Rick Darnell is a midwest native currently living with his wife and two daughters in Missoula, Montana. He began his career in print at a small weekly newspaper after graduating from Kansas State University with a degree in broadcasting. While spending time as a freelance journalist and writer, Rick has seen the full gamut of personal computers since starting out with a Radio Shack Model I in the late 1970's. When not in front of his computer, he serves as a volunteer firefighter and member of a regional hazardous materials response team.
Dr. Donald Doherty is a brain scientist and a computer expert. His research into signal processing in both brains and computers keeps him pushing technology to its fullest capacity. Don enjoys sharing some of his adventures through writing about computers and the Internet.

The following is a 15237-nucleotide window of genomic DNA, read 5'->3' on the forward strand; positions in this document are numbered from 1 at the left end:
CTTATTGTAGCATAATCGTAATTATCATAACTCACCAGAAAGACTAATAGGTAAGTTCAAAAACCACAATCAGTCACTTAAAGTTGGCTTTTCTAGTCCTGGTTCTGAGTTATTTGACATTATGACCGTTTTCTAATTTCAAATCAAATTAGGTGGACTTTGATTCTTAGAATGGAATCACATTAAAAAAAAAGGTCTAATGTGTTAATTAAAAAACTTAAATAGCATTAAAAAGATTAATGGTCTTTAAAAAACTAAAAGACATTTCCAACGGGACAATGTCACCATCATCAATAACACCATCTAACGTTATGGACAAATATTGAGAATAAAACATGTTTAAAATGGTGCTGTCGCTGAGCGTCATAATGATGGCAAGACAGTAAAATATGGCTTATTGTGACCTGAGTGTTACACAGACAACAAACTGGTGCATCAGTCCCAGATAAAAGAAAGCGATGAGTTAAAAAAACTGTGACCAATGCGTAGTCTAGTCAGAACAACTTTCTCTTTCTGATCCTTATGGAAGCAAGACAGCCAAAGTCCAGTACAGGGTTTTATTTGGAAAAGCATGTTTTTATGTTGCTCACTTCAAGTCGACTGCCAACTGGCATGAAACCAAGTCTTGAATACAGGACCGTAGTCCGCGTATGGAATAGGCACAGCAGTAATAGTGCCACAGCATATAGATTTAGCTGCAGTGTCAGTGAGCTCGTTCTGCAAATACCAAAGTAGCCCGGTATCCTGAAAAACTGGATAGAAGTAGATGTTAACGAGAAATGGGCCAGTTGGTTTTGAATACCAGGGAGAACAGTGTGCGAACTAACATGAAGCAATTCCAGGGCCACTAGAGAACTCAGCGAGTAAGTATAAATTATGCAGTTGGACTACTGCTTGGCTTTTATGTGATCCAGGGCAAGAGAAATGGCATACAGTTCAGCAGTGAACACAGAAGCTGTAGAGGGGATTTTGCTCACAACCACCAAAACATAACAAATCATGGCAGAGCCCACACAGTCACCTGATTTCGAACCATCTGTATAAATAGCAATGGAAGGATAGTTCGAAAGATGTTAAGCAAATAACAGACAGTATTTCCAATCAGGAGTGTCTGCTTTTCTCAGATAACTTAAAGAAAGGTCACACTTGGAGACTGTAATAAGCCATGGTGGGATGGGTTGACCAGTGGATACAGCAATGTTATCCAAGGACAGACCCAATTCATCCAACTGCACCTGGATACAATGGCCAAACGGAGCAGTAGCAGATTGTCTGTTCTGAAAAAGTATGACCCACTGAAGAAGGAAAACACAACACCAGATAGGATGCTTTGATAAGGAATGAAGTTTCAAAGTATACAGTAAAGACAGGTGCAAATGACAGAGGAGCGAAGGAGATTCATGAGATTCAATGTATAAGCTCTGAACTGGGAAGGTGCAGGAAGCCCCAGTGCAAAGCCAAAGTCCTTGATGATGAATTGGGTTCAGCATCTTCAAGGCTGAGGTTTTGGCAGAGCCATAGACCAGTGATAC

Bill Dortch has developed software professionally for nearly 20 years. In 1995 he founded hIdaho Design, a Web site design company focused on highly interactive, multimedia site development. Prior to starting hD, Bill was Principal Software Architect at Frye Computer Systems, a leading supplier of network management software. Bill's products have been both commercially and critically successful, and have won many awards, including LAN Magazine's Product of the Year, Editor's Choice from PC Magazine, Infoworld, and PC Week, and many others.
A former Boston resident, Bill now lives in Northern Idaho with his cat, Lucky. He can be reached at http://www.hidaho.com or firstname.lastname@example.org.